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Publication numberUS3763635 A
Publication typeGrant
Publication dateOct 9, 1973
Filing dateSep 30, 1971
Priority dateSep 30, 1971
Publication numberUS 3763635 A, US 3763635A, US-A-3763635, US3763635 A, US3763635A
InventorsJ Schmitz
Original AssigneeWhirlpool Co
Export CitationBiBTeX, EndNote, RefMan
External Links: USPTO, USPTO Assignment, Espacenet
Vacuum cleaner construction
US 3763635 A
Abstract
An upright vacuum cleaner construction having a one-piece housing defining means for housing the motor-driven fan and the dust-collecting bag. The housing is adapted to be pivotally carried on a base assembly defining a nozzle so as to dispose a handle secured to the housing suitably for manipulation of the vacuum cleaner by the user. The housing may be formed of molded plastic and may be provided with a flameproof enclosure surrounding the motor and electrical wiring in the lower portion thereof for preventing injury to the relatively flammable plastic housing portions. The lower portion of the housing may be cylindrical and the motor-driven fan means may be disposed coaxially thereof for pivoting coaxially on the base assembly. The fan means may be arranged to direct air from the bag space over the electrical wiring and motor so as to cool the motor and discharge the air to exteriorly of the housing away from the bag enclosing portion.
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Oct. 9, 1973 Primary Examiner-Bemard Nozick Att0rneyJames S. Nettleton et a1.

[ VACUUM CLEANER CONSTRUCTION [75] Inventor: Joseph F. Schmitz, St. Paul Minn.

[57] ABSTRACT An upright vacuum cleaner construction having a one- [73 Assignee: Whirlpool Corporation, Benton H Q JMiQE piece housing defining means for housing the motor- [22] Flled' Sept 1971 driven fan and the dust-collecting bag. The housing is [21] Appl. No.: 185,134

adapted to be pivotally carried on a base assembly defining a nozzle so as to dispose a handle secured to the 521 U.S.55/374, 15/327 R, 15/351, husmg smably mampulam the vacuum cleaner by the user. The housing may be formed of molded plastic and may be provided with a flameproof enclosure surrounding the motor and electrical wiring 55/472, DIG. 3, 165/181; 417/423 A in the lower portion thereof for preventing injury to the relatively flammable plastic housing portions. The lower portion of the housing may be cylindrical and [51] Int.

the motor-driven fan means may be disposed coaxially thereof for pivoting coaxially on the base assembly.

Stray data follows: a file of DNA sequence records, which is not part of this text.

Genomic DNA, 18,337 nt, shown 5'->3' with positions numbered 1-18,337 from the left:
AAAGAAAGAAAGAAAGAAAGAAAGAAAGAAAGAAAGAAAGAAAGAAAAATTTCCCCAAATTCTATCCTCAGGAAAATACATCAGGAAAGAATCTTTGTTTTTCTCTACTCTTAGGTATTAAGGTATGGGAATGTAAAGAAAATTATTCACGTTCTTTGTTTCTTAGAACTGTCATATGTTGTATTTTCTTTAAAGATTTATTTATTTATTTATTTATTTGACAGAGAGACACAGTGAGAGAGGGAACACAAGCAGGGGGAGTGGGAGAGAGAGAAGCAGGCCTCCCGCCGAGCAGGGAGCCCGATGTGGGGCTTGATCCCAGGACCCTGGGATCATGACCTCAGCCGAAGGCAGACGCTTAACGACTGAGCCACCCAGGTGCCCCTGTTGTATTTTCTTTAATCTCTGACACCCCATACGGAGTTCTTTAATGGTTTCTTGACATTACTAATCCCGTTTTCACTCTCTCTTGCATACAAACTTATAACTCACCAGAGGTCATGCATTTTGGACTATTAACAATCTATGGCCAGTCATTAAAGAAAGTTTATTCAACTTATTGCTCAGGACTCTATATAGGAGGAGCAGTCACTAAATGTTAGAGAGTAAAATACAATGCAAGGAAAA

[56] 7 References Cited UNITED STATES PATENTS The fan means may be arranged to direct air from the bag space over the electrical wiring and motor so as to cool the motor and discharge the air to exteriorly of the housing away from the bag enclosing portion.

10 Claims, 5 Drawing Figures 61 00 55 55 33333 //2// 55 55 51/11 n .1 4 m m" n u "n we "e be .e d dd mfeyr noH o BNABN 77822 66677 99999 11111 Ill/l 303 7 1|- 802500 06 06 84 45 04737 133 2 33333 PATENIEUUBT 91ers SHEET 1 BF 2 Inuenib 71 Jbsgahf? 5 VACUUM CLEANER CONSTRUCTION BACKGROUND OF THE INVENTION 1. Field of the Invention This invention relates to vacuum cleaner constructions and in particular to upright vacuum cleaners.

2. Description of the Prior Art In the conventional upright vacuum cleaners, a motor-driven fan is mounted on a base assembly defining a nozzle for drawing air through the nozzle and delivering it into a dust-collecting bag carried in a housing overlying the fan means. The housing enclosing the dust-collecting bag may be pivotally connected to the base assembly and normally supports a handle for manipulation of the vacuum cleaner by the user. Examples of such vacuum cleaner constructions are shown in the U.S. letters Pat. Of Erwin E. Nordeen No. 3,199,138 issued Aug. 10, 1965 for a Cleaner and US. Pat. No. 3,344,460 for a Vacuum Cleaner issued Oct. 3, 1967, each of which patents is owned by the assignee hereof. It is desirable in such vacuum cleaner constructions to form the housing portions of plastic for improved lightweight, aesthetic effect, and serviceability. A problem arises, however, in forming the portion of the housing structure enclosing the fan motor and wiring in that conventional molded plastics are relatively flammable and it is desirable to provide means for effectively precluding flaming of such plastic housing portions.

SUMMARY OF THE INVENTION The present invention comprehends an improved upright vacuum cleaner structure having a novel onepiece housing for enclosing the motor-driven fan means and the dust-collecting bag thereof which may be formed of molded plastic'providing lightweight, desirable aesthetic effect, and improved service-ability.

The invention comprehends providing such a onepiece housing having a cylindrical lowerportion and means for housing the motor-driven fan meanscoaxially therein for pivotal mounting on the subjacent nozzle baseassembly. The motor-driven fan means housing portion may be arranged to conduct air past the motor to exteriorly of the housing away from the flammable plastic portions thereof. A nonflammable enclosure may be provided around the fan motor and electrical wiring within the lower housing portion so as to prevent flaming of the housing portions in the event of the production of excess heat at'the motor, such as due to a malfunction .of the electrical structure.

The bag housing portion may be provided with a removable cover extending substantially from the fan means portion to the distal end thereof for facilitated access to the bag-holding space.